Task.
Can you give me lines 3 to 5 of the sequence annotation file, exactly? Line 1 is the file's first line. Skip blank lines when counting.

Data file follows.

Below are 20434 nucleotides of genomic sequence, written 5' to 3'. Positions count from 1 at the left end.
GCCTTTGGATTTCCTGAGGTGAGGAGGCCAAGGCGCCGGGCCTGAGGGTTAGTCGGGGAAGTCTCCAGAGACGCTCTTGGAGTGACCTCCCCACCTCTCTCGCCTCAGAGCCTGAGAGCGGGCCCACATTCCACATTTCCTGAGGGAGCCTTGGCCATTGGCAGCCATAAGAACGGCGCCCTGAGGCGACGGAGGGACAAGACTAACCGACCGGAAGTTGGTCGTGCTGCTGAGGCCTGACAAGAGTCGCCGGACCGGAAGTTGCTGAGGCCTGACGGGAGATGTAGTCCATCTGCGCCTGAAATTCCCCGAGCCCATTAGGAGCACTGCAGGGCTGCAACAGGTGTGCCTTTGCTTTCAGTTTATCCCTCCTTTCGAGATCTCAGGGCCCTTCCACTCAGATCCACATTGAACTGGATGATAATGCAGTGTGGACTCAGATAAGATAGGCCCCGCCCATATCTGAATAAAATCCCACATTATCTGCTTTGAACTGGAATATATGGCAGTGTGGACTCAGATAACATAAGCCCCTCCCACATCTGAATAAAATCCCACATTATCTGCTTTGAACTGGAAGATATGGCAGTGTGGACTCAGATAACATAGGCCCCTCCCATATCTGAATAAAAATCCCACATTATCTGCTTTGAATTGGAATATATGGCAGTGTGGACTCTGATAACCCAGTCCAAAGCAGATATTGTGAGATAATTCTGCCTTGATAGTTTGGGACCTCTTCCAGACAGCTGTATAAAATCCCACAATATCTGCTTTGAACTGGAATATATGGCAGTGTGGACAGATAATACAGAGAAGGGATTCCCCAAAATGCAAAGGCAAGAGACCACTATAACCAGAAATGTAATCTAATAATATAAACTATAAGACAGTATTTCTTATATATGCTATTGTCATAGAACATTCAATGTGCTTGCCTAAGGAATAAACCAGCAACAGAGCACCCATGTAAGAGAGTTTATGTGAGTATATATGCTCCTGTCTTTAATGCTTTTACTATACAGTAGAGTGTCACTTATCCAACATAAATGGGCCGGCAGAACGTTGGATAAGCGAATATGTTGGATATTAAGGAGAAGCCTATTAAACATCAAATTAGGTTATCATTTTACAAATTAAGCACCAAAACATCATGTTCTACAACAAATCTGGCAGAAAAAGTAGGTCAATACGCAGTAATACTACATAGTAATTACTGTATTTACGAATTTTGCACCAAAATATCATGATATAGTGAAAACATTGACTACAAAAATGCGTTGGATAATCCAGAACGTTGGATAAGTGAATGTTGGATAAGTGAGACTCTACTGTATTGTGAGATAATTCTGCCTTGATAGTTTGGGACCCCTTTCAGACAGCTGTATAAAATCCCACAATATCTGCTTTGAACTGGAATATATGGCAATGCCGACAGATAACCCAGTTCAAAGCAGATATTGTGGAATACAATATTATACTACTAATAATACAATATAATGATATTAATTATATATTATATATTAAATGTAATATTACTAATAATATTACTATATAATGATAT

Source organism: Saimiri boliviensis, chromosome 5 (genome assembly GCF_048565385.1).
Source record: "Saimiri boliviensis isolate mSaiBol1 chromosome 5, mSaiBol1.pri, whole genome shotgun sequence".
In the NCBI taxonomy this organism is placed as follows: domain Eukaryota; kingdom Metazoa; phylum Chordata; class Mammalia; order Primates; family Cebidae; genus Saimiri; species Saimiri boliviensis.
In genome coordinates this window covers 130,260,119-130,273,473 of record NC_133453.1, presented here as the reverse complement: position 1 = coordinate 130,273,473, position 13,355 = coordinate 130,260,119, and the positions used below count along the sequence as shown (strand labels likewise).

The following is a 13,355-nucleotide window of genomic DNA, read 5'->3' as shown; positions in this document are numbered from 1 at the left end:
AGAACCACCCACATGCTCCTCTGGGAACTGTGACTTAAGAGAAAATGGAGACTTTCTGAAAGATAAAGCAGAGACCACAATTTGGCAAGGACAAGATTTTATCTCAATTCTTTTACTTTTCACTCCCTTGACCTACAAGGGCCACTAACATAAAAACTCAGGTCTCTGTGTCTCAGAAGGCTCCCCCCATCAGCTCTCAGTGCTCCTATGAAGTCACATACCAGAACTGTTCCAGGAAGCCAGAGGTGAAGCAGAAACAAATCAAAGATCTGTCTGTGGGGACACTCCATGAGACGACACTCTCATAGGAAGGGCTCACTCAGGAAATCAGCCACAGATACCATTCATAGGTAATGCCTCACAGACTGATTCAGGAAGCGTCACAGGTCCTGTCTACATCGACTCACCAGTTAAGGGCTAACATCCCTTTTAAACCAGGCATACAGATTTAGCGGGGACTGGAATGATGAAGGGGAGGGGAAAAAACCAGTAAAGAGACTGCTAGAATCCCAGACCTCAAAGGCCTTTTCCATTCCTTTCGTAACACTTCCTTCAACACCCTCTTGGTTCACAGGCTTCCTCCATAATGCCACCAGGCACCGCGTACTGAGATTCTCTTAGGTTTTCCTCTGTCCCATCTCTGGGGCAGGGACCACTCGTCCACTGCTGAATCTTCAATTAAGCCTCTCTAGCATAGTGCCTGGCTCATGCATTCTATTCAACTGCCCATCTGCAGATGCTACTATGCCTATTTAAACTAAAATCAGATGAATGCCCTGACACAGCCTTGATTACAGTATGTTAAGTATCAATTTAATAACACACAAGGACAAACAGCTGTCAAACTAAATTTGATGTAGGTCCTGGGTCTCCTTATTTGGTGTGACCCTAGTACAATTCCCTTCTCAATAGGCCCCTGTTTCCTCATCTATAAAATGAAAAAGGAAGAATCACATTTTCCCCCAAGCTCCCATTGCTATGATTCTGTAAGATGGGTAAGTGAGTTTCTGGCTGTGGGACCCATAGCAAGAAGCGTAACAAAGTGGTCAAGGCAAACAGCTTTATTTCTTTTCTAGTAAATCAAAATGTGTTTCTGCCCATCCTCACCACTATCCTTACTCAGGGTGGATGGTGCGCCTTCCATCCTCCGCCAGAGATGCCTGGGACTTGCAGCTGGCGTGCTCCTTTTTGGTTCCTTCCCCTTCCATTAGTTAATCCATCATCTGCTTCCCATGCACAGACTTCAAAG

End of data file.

Source organism: Saimiri boliviensis, chromosome 5 (genome assembly GCF_048565385.1).
Source record: "Saimiri boliviensis isolate mSaiBol1 chromosome 5, mSaiBol1.pri, whole genome shotgun sequence".
In the NCBI taxonomy this organism is placed as follows: domain Eukaryota; kingdom Metazoa; phylum Chordata; class Mammalia; order Primates; family Cebidae; genus Saimiri; species Saimiri boliviensis.